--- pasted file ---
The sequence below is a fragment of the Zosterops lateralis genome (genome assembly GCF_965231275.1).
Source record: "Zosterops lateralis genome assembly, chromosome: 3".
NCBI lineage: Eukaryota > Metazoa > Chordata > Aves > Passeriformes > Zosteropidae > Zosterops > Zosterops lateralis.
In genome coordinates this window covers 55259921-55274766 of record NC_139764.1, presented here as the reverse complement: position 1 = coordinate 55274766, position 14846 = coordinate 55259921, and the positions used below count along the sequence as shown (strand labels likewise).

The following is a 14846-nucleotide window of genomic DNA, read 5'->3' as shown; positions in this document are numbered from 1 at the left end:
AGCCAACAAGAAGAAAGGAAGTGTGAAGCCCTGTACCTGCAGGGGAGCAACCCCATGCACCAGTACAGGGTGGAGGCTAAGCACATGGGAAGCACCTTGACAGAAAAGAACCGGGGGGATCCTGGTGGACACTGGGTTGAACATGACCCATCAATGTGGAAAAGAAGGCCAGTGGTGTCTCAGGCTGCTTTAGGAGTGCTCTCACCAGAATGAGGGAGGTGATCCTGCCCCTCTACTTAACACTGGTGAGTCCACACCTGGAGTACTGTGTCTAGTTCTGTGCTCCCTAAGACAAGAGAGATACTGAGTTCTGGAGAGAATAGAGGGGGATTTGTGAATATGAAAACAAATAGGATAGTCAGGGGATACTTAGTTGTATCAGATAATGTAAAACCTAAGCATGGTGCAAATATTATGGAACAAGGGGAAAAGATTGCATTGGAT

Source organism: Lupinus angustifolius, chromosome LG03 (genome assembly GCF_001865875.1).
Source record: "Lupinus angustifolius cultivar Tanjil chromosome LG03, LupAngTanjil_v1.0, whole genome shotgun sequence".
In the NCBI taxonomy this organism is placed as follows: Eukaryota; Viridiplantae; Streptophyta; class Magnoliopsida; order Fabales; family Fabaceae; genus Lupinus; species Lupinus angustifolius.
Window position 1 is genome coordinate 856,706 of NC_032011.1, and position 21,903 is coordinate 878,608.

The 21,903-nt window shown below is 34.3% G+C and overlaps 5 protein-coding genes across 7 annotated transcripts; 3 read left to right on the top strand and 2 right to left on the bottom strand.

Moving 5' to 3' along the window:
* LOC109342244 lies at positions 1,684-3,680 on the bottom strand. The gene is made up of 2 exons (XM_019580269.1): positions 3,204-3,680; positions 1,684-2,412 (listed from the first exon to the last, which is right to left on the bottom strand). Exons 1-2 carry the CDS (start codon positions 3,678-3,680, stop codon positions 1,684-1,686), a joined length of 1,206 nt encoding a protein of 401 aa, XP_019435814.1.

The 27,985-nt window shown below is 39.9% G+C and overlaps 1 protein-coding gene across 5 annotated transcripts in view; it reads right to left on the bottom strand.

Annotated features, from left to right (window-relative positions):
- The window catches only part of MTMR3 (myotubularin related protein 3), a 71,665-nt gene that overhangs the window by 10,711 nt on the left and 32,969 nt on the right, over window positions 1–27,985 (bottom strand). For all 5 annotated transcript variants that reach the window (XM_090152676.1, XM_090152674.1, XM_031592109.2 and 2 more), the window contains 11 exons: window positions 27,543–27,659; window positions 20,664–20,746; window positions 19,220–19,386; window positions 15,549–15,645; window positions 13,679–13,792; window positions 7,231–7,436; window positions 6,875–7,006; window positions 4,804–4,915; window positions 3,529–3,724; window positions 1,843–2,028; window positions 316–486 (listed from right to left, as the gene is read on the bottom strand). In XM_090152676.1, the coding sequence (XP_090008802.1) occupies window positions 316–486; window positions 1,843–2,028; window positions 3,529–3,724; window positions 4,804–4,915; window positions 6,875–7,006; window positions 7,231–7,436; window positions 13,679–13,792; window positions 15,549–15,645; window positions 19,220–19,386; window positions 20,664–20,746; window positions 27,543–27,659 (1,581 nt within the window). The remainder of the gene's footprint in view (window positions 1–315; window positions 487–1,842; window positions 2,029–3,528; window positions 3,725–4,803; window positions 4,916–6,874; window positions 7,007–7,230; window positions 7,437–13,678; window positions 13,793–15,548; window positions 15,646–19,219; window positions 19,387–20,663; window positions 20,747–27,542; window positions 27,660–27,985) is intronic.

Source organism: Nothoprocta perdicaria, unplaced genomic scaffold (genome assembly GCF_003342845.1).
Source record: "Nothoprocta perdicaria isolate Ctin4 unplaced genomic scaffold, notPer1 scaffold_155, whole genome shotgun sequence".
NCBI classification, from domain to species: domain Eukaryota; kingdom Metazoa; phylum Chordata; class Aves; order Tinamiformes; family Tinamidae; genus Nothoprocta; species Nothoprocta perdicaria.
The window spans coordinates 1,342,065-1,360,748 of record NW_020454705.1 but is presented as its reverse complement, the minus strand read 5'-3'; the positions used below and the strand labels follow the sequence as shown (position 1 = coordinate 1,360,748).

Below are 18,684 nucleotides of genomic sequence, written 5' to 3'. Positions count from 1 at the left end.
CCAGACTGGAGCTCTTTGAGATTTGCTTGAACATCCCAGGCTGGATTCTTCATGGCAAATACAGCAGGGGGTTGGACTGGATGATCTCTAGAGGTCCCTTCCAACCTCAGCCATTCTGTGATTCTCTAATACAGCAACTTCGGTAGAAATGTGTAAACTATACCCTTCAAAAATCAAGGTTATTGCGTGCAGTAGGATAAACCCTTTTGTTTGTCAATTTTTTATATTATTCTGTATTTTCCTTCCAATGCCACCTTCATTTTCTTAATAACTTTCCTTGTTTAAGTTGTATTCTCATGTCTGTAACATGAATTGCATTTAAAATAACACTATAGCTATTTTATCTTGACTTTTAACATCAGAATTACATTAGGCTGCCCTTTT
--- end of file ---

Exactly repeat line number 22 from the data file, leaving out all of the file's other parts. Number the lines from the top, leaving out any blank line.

CCAGACTGGAGCTCTTTGAGATTTGCTTGAACATCCCAGGCTGGATTCTTCATGGCAAATACAGCAGGGGGTTGGACTGGATGATCTCTAGAGGTCCCTTCCAACCTCAGCCATTCTGTGATTCTCTAATACAGCAACTTCGGTAGAAATGTGTAAACTATACCCTTCAAAAATCAAGGTTATTGCGTGCAGTAGGATAAACCCTTTTGTTTGTCAATTTTTTATATTATTCTGTATTTTCCTTCCAATGCCACCTTCATTTTCTTAATAACTTTCCTTGTTTAAGTTGTATTCTCATGTCTGTAACATGAATTGCATTTAAAATAACACTATAGCTATTTTATCTTGACTTTTAACATCAGAATTACATTAGGCTGCCCTTTT